The articles on the Web site of a leading Taiwanese newspaper gushed about a new Chinese government program to attract Taiwanese entrepreneurs to China.
China “treated Taiwanese businessmen like its own people,” one of the articles said, citing “multiple perks.”
Far from being a threat to Taiwan, the program to give economic incentives to Taiwanese to start businesses in China was an “unprecedented” opportunity, it said.
While the articles were presented as straight news, they were actually paid for by the Chinese government, said a person with direct knowledge of the arrangement and internal documents from the Taipei-based newspaper.
The placement of the articles was part of a broader campaign by China to burnish its image in the Taiwanese media as part of efforts to win hearts and minds in Taiwan for China’s “unification” agenda.
Reuters has found evidence that Chinese authorities have paid at least five Taiwanese media groups for coverage in publications and on a television channel, according to interviews with 10 reporters and newsroom managers, as well as internal documents, including contracts signed by the Taiwan Affairs Office (TAO), which is responsible for overseeing China’s policies toward Taiwan.
The efforts have been going on since Taiwan and China deepened their economic collaboration nearly a decade ago, but details like the financial arrangements of such partnerships had not previously been reported.
Reuters is withholding the name of the media groups at the request of the former and current employees who provided the documents.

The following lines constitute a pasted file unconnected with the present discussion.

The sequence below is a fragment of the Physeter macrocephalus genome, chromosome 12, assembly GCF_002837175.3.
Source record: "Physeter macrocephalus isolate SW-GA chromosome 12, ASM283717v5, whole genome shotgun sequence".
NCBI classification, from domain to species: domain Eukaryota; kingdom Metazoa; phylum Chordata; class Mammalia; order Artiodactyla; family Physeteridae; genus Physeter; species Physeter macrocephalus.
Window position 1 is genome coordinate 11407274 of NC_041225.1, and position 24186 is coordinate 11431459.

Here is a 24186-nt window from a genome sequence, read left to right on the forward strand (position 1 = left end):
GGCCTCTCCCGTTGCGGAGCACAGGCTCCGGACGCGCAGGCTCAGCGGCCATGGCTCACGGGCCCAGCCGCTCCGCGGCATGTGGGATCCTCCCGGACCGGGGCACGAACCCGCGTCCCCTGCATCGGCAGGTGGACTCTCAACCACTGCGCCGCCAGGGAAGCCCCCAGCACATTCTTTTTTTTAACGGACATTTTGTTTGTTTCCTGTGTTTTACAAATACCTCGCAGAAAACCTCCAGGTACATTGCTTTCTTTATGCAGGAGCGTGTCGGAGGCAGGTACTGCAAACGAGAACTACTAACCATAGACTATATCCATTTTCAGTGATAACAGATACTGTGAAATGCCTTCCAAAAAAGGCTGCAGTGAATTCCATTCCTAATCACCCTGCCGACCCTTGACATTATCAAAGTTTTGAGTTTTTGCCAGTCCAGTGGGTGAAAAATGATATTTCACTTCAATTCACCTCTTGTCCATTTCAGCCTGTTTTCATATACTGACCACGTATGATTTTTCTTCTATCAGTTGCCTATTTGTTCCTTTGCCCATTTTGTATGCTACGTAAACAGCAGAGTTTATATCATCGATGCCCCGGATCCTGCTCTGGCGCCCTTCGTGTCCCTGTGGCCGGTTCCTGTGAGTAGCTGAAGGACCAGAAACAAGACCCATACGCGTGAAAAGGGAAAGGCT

The TAO paid 30,000 yuan (US$4,300) for the two feature stories about China’s efforts to attract Taiwanese businesspeople, according to a person familiar with the arrangements and internal documents from the newspaper.
“It felt like I was running propaganda and working for the Chinese government,” the person said.
The placement of news stories by companies and special interest groups is common in Taiwan.
However, the commissioning of such stories by China is potentially explosive in Taiwan, which has been increasingly sensitive about Beijing’s efforts to sway popular sentiment amid rising tensions across the Taiwan Strait.
While the TAO paid for most of the stories in the documents reviewed by Reuters, other Chinese government bodies also commissioned stories, three people with direct knowledge of the matter said.
One of the contracts was signed by a municipal government in southern China, they said.
One senior news manager said he handled stories paid for by the Chinese government at a major newspaper for several years.
He left the publication in 2016 and now works for a news organization affiliated with the central government.
“The money was mostly paid via the TAO,” the person said, adding that provincial or municipal governments across China also sponsored coverage.
The government said it was aware of the Chinese efforts and that such partnerships were subject to a fine of up to NT$500,000 for breaching regulations on Chinese advertisements.
“It is using our press freedom to harm press freedom,” Mainland Affairs Council Deputy Minister Chiu Chui-cheng (邱垂正) said.